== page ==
Georgian: ქევინს ანგარიში აქვს "ქართულ ბანკში

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winenous

Senior Member
English - British
The dialogue of lesson 8 in Beginner's Georgian has the introductory sentence:
ქევინს ანგარიში აქვს "ქართულ ბანკში"
which supposedly translates as Kevin has an account at the Georgian Bank.

But to me it looks like the subject of the sentence is Kevin's account, and the sentence has no direct object. Can someone please explain what I am missing? Later in the dialogue there is a similar sentence that works more as I would expect, with account seemingly being the direct object:
შენც ამ ბანკში გაქვს ანგარიში?
 
  • AndrasBP

    Senior Member
    Hungarian
    I don't think I know more Georgian than you do, but maybe I can help with this sentence because both Hungarian and Russian, my two native languages use similar structures to express possession (also Latvian and Celtic languages).

    Instead of "I have" + an object, the literal translation would be "at me / to me / on me" + "there is" + a noun (in the nominative case).

    As far as I understand, "ქევინს ანგარიში" does not mean "Kevin's account", which would be "ქევინს ანგარიში".
    "ქევინს" is in the "dative/accusative" case, which is used with the verb აქვს and the other personal forms მაქვს, გაქვს, etc.
    The sentence could be understood as:

    ქევინს = "at Kevin", "in Kevin's possession"
    ანგარიში = "an account"
    აქვს = "there is", "exists"
    ქართულ ბანკში = "at the Georgian Bank"

    შენც ამ ბანკში გაქვს ანგარიში?
    Take a look at the conjugation chart on page 284.:)

    In the "dative/accusative" case, the personal pronouns მე, შენ, ჩვენ, თქვენ remain the same, but the 3rd person pronouns ის and ისინი change to მას and მათ.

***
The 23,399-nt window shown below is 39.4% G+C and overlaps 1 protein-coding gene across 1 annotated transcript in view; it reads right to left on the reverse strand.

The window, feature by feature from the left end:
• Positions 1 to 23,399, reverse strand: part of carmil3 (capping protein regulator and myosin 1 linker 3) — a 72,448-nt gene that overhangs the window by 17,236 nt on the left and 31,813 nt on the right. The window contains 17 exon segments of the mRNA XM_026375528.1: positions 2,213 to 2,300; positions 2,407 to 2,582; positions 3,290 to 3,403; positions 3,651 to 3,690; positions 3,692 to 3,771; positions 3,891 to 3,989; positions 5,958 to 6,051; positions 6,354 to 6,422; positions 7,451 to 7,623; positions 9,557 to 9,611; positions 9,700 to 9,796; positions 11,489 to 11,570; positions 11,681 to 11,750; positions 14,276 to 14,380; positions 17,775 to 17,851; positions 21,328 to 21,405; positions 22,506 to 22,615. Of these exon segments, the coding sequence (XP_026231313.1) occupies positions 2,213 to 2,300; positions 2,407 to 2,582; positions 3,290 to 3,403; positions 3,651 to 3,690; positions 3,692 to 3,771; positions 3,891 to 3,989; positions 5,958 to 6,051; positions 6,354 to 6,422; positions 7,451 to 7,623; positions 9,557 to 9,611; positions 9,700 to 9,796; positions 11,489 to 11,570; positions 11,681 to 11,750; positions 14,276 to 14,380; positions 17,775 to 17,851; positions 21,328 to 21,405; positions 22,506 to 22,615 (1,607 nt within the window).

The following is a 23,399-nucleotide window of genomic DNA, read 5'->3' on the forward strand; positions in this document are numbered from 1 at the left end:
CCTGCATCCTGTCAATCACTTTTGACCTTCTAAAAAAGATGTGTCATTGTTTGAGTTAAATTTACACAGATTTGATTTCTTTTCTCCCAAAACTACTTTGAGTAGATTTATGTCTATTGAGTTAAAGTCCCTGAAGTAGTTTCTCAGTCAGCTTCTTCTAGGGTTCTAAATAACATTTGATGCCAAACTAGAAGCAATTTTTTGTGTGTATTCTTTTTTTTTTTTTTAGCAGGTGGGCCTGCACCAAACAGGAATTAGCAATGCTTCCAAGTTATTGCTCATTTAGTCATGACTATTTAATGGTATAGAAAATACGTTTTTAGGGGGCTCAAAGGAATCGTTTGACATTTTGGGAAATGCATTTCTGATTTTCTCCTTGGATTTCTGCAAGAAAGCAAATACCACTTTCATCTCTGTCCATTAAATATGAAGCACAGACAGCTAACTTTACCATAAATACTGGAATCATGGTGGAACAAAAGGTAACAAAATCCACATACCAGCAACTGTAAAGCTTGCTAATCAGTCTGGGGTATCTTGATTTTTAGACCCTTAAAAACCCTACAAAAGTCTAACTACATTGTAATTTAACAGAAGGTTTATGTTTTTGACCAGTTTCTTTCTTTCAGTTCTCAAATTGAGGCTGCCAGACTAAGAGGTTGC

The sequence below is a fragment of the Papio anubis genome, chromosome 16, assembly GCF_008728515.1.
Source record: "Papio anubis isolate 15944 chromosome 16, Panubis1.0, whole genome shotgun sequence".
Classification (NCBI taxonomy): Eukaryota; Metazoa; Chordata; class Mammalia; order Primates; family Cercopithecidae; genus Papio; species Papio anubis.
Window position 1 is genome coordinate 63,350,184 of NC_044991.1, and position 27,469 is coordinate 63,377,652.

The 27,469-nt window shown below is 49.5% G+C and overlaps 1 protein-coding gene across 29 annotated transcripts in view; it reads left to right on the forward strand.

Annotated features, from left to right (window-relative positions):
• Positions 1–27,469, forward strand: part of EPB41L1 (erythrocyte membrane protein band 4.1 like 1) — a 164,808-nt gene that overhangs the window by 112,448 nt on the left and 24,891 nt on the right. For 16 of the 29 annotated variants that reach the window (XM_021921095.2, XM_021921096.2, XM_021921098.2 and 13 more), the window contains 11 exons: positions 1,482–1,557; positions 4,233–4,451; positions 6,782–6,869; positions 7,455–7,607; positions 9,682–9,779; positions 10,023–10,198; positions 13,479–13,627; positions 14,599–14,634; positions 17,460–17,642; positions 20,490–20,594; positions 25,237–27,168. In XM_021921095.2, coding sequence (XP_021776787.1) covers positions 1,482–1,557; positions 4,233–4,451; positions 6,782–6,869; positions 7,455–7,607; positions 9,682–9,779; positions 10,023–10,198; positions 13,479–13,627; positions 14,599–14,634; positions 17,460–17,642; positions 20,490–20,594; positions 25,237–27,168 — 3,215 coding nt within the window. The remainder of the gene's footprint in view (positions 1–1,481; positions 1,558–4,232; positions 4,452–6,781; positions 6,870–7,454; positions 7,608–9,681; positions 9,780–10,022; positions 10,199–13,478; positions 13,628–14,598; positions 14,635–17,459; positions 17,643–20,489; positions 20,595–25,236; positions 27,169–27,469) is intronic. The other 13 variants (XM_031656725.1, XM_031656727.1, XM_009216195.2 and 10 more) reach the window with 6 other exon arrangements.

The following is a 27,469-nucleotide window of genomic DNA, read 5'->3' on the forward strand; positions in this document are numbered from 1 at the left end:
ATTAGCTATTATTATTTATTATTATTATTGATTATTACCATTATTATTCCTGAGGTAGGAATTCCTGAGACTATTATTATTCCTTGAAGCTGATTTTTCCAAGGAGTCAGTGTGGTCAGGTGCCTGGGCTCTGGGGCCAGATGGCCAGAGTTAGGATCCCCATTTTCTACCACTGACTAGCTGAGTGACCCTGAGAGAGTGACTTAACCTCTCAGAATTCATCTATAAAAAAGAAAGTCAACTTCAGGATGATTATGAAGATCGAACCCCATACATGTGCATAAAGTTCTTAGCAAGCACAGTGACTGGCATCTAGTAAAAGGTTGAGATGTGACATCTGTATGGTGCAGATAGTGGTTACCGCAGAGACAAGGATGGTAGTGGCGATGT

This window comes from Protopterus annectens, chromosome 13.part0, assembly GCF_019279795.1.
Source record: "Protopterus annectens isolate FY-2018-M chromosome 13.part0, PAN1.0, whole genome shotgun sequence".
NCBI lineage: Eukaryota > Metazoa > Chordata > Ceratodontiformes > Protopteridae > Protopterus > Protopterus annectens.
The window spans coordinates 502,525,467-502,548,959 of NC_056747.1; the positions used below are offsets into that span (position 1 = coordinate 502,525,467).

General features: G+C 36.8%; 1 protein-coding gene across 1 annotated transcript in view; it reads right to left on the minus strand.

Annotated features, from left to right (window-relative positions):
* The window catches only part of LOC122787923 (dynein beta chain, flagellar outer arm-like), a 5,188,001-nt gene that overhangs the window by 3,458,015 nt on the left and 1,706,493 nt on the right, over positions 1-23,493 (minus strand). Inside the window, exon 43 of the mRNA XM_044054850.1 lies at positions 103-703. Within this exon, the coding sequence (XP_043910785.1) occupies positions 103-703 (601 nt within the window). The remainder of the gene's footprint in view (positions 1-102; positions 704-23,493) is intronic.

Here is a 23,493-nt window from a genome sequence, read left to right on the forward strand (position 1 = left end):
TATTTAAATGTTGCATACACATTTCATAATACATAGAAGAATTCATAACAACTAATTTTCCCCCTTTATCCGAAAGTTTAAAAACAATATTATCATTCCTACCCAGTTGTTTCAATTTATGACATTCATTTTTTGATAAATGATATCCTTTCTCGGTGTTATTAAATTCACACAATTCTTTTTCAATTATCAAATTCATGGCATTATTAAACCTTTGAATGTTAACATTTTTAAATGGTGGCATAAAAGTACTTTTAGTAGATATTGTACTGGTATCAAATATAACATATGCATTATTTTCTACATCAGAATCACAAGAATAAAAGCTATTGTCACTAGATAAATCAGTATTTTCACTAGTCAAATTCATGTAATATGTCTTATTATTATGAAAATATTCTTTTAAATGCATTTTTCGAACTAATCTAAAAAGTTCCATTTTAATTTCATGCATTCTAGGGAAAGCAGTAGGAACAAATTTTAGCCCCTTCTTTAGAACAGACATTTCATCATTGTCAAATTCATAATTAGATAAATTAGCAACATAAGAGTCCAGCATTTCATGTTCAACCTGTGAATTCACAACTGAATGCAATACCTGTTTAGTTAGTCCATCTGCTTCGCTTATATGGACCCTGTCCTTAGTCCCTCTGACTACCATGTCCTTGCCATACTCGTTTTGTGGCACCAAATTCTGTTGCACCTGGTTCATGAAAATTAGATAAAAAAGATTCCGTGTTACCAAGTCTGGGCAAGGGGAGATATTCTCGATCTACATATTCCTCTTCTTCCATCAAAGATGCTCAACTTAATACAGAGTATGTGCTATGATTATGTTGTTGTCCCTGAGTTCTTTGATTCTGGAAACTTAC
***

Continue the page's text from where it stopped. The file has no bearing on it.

I hope this helps.
     
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    winenous

    Senior Member
    English - British
    It does help, thank you. I totally failed to spot that ქევინს was not genitive. I did think that probably აქვს somehow translated as exists, but could not see that translation in the places I looked. So you are saying that ანგარიში is the subject in both sentences, and შენ is dative/accusative in the second sentence, like ქევინს in the first. Is that right?

    The final mystery for me is that the verb აქვს/გაქვს seems to conjugate according to the dative/accusative noun or pronoun, rather than the subject. But I seem to remember reading something about that, even if I have not found and read a full explanation yet.

    I think that feature of Georgian was also the source of some of my earlier confusion about the informal and polite forms of thank you გმადლობ and გმადლობთ - the გ- and -თ indicate who is being thanked, not the thanker.

    Thank you again for your help with the various Georgian questions I have posted here.
     

    AndrasBP

    Senior Member
    Hungarian
    So you are saying that ანგარიში is the subject in both sentences, and შენ is dative/accusative in the second sentence, like ქევინს in the first. Is that right?
    Yes, that's right.

    The final mystery for me is that the verb აქვს/გაქვს seems to conjugate according to the dative/accusative noun or pronoun, rather than the subject.
    The Georgian verbal system is definitely a challenge.:)
    Extreme suppletion doesn't help learners either:
    "For example, in Georgian, the paradigm for the verb "to come" is composed of four different roots (di-, -val-, -vid-, and -sul-). "
     

    Ruzanna

    Senior Member
    Russian
    Kevin has an account.
    This is the correct translation that you have provided and it has the subject and direct object too.
    Just in Georgian it is reversed: Kevin account has, which sounds correct in Georgian and is a normal structure along with Kevin has an account. Both sound good in Georgian.

    By the way, can you tell me what book is it or a link to that book? I would appreciate it.
     

    winenous

    Senior Member
    English - British
    Thank you Ruzanna. The book is Beginner's Georgian by Dodona Kiziria, Hippocrene Books.

    It is not without faults, but seems to be the best available for starting to learn Georgian.
     

    winenous

    Senior Member
    English - British